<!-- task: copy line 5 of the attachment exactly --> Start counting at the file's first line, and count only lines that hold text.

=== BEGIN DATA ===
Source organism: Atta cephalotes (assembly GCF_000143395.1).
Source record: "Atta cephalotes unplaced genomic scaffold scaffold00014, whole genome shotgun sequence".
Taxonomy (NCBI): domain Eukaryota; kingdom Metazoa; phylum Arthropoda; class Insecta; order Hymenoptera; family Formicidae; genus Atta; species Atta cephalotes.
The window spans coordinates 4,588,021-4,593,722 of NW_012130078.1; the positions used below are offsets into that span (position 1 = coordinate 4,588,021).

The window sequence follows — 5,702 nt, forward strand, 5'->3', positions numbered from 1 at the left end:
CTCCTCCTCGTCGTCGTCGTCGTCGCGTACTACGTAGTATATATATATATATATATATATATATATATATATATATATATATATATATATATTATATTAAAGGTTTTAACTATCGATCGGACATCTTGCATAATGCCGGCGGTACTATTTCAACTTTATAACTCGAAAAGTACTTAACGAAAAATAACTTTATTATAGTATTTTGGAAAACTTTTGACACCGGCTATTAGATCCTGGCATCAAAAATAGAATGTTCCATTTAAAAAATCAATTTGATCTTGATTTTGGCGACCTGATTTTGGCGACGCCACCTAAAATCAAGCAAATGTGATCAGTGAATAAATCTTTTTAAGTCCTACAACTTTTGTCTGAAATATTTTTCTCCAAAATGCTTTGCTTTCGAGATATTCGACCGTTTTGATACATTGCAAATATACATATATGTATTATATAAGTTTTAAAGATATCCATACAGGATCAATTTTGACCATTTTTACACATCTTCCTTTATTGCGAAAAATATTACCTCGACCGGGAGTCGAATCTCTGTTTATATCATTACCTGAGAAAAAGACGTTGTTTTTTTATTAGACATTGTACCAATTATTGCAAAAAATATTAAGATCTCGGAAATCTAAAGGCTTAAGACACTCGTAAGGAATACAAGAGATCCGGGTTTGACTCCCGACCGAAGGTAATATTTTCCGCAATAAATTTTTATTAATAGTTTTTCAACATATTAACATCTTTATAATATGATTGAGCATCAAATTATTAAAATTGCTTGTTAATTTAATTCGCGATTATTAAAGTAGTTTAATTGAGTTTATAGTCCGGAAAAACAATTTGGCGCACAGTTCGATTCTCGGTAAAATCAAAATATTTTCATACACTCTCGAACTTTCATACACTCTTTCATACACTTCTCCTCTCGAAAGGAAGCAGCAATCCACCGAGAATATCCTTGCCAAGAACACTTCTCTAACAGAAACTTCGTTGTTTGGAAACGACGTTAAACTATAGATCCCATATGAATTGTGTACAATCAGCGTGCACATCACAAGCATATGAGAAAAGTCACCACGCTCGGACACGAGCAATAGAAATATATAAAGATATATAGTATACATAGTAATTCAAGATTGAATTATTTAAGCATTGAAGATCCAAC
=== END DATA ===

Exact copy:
The window sequence follows — 5,702 nt, forward strand, 5'->3', positions numbered from 1 at the left end: